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Globe Trotting Gray Whales Slowly Reveal Their Secrets

Once thought to be extinct, an endangered western 
North Pacific gray whale breaches off Sakhalin Island, Russia.

Western gray whale team, Aimee Lang at the tiller.

Gray whale, notice the coloration.

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October 17, 2012

Gray whales are known for their globetrotting, migrating huge distances between their feeding grounds in summer and their calving grounds in winter. But scientists were recently surprised to discover that some gray whales from a critically endangered population in Asia cross the Pacific every year to winter off the coast of North America. This unexpected discovery has important implications for managing these endangered whales. It also highlights the fact that, even after years of study, much about these great creatures remains unknown.

Dave Weller, a marine mammal biologist at NOAA’s Southwest Fisheries Science Center, has spent years studying gray whales off Sakhalin Island in Russia’s remote Far East. These whales are critically endangered—there are only about 150 of them left—and protecting their migratory routes and calving grounds is key to their recovery. But because there are so few of them, they are seldom seen once they disperse, and so their movements are mostly unknown.

"Where do they go and how do they get there? What are the habitats they rely on when giving birth and taking care of their young?" asks Weller. "These are the mysteries that motivate me as a scientist." 

During the 20th century, gray whales were hunted nearly to extinction. Today, there are only two surviving populations. The Eastern North Pacific population spends the summer getting fat on krill in the rich waters of the Arctic, then migrates along the west coast of North America to Baja California, Mexico, for the winter calving season. This population has recovered steadily since the hunting of gray whales was banned in 1946, and now numbers about 19,000.

The whales that Weller studies off Sakhalin Island comprise the Western North Pacific population. This population never recovered, and models show that they could die out within 40 years if they are not adequately protected from hazards on their summer feeding grounds, along their migratory routes, and at their calving grounds.

A map showing Sakhalin Island in the Western North Pacific, with dotted arrows pointing to 
where the migrating whales turned up on the North American coast.

There have been rare sightings of Western North Pacific whales off the coasts of Japan and China, so some apparently head south along the Asian coast in winter. But in 2010, researchers from Oregon State University and the Russian Academy of Sciences tagged a male gray whale with a satellite transmitter near Sakhalin Island and then watched, surprised, as he made his way to the coast of Oregon. The next year, a tagged female made the same journey.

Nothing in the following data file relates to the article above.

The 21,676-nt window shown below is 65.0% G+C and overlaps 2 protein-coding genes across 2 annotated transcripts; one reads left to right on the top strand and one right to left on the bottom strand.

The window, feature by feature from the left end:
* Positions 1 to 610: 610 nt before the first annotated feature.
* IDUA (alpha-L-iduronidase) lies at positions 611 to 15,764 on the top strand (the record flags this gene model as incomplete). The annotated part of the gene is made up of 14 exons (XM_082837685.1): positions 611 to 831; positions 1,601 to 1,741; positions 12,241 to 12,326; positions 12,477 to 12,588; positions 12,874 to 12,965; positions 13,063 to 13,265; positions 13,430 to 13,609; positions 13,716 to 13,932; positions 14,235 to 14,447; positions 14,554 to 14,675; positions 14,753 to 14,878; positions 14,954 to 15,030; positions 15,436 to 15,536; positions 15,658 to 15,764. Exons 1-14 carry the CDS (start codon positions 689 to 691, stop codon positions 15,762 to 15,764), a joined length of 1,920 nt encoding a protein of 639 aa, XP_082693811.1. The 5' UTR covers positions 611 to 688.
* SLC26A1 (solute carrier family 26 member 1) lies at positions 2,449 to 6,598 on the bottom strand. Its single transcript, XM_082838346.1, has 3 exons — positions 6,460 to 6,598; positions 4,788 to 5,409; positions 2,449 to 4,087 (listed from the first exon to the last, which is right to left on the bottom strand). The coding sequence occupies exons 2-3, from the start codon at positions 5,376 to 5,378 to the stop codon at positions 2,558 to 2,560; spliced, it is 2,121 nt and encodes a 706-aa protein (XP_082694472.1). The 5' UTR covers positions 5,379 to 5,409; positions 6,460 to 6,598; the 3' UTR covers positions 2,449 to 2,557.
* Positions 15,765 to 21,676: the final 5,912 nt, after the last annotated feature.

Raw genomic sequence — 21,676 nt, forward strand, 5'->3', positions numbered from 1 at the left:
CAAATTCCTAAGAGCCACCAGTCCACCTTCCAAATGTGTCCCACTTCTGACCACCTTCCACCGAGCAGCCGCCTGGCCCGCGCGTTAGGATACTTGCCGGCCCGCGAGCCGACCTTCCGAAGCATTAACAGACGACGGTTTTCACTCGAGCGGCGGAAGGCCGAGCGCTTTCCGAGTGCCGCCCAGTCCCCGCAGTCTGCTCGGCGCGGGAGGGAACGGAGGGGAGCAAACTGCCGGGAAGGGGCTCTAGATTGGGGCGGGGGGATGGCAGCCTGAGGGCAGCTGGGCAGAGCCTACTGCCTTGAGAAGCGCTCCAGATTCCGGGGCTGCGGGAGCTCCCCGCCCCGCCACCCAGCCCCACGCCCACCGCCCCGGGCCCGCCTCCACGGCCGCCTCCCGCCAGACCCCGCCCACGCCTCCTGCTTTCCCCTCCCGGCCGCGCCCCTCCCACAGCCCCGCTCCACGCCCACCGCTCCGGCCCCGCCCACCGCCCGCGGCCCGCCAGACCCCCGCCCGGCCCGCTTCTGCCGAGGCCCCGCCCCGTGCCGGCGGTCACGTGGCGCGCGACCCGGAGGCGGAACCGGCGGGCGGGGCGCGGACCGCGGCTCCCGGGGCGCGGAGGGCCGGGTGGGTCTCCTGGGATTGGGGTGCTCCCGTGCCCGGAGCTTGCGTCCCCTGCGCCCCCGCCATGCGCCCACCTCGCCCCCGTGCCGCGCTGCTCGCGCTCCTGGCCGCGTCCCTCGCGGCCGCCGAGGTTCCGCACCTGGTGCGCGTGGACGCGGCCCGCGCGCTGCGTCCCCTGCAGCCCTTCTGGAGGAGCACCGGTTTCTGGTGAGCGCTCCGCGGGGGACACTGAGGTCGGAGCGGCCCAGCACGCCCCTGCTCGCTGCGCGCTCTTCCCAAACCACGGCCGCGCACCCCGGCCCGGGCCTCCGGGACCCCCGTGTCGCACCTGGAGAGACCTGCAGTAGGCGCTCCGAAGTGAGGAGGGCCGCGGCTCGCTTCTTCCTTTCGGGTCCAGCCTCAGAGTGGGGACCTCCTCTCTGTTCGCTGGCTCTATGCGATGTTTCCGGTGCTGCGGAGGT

Were these two whales just a couple of rolling stones, or do gray whales commonly cross the Pacific? Tagging whales is difficult, and researchers are seldom able to tag more than one or a few, so other methods are needed to answer this question. Since gray whales are individually recognizable by their pigmentation patterns, photographic matching can help.

In a painstaking effort that can only be described as heroic, Weller and his colleagues sequentially compared each of 181 photos of whales near Sakhalin Island with more than a thousand photos of whales off the coast of North America. They found ten matches. Because most of the whales that winter on the North American coast do not appear in the photo catalog, the number of matches turned up in this study is probably only a fraction of the number of gray whales that cross the Pacific.

This study, which was published last month in the journal Endangered Species Research, raises a number of questions. Are the Eastern and Western populations interbreeding, and if so how much? Are the whales that cross the Pacific native Sakhalin Islanders and just tourists in North America, or is it the other way around?

The answers to these questions will shape future conservation plans, and NOAA biologist  Aimee Lang is using genetic studies to get some answers. Lang, who is also based out of NOAA’s Southwest Fisheries Science Center, is analyzing tissue samples from gray whales on both sides of the North Pacific to better understand the population structure of the Sakhalin whales and their degree of genetic mixing with the Eastern Pacific group.

Weller, meanwhile, has turned his attention to the Sakhalin whales that winter off China and Japan, areas with intense coastal development that may be inhospitable to this inshore species. How many go down there, and what conditions do they find? “That’s a critical piece of information that we don’t know anything about,” says Weller, “and it could be the key to whether that population recovers or not.”

Much about the lives of these animals remains a mystery, and multiple tools are required to unravel it—photographic matching, genetic analysis, and satellite telemetry among them. And only long-term monitoring can build the photographic catalogs and genetic databases that give these tools their power. By continuing this research, and by applying newly discovered information to conservation plans, scientists hope to make possible a world where there are two healthy, thriving populations of gray whales rather than just one.